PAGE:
What Is the Purpose of Nose Hair?

Nose hair filters the solid particles in the air.
The respiratory system.
Nose hair clippers are often used to groom nose hair.
Nose hair adds humidity to inhaled air.
Article Details
  • Written By: Michael Pollick
  • Edited By: Bronwyn Harris
  • Last Modified Date: 22 August 2014
  • Copyright Protected:
    2003-2014
    Conjecture Corporation
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Nose hair does indeed have a purpose, and it is not to keep the manufacturers of trimmers in business. Hair in the nose is one of the body's first lines of defense against harmful environmental pathogens such as germs, fungus, and spores. When a person inhales unfiltered air through his or her nose, he or she is also inhaling whatever solid particles are contained in that air. The hair contained in each nostril helps to trap the larger particles in a sticky layer of mucus. This is why hygienists discourage people from completely eliminating their nose hair while grooming.

Another purpose for nose hair is to provide additional humidity to the inhaled air. As the air passes through the nasal passages, the mucus and hair provide heat and moisture. Humidity is an important factor for the rest of the respiratory system, such as the larynx and lungs. Hair in the form of tiny cilia also draw solid particles towards the interface between the nose and throat. Harmful debris is generally directed towards the back of the throat and esophagus for swallowing, while the filtered air continues towards the larynx and lungs.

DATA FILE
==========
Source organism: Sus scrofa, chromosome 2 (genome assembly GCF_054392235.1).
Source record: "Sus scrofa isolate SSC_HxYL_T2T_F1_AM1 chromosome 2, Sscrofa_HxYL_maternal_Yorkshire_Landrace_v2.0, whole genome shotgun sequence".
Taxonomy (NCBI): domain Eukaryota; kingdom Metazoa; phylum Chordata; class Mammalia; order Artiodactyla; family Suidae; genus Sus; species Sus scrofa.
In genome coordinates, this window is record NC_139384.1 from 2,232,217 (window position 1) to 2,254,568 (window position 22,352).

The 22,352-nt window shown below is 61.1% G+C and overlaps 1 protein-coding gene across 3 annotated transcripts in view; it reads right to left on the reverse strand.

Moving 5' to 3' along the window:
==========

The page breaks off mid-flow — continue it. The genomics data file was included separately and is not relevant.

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While excessive nose hair may be considered unsightly, it should never be completely removed. Those who choose to remove almost all of the hair in the nose may find themselves very susceptible to allergy attacks, sinusitis and respiratory infections. Older people may also want to minimize their hair trimming because it often takes longer for the clipped hairs to grow back. Nose hair serves the same filtering purpose as ear hair, both of which may become a little overgrown as time goes by.

Hair in the nose can be safely trimmed with specialized rotary clippers or mechanical trimmers, but great care should be used to prevent infection or irritation from ingrown hairs. Excessive hair can be trimmed until it falls below the line of the nostrils, but any aggressive trimming inside the nasal cavities should be avoided. Dryness in the nasal passages can be temporarily relieved through the use of nasal sprays, but the natural balance of mucus and functional nose hair should be maintained as often as possible.

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Discuss this Article

anon936183
Post 17

I too recently plucked some nose hair, but the length on some of them were just incredible one was at least an inch. I really can breathe a whole lot better, but now I'm worried I've taken too much.

anon924185
Post 16

I tend to just yank them out with my two-finger motions. After a good clean picking of the nostril I find I breathe better. But today on the radio, I heard something about bacterial infections in the brain caused by pulling out nostril hair.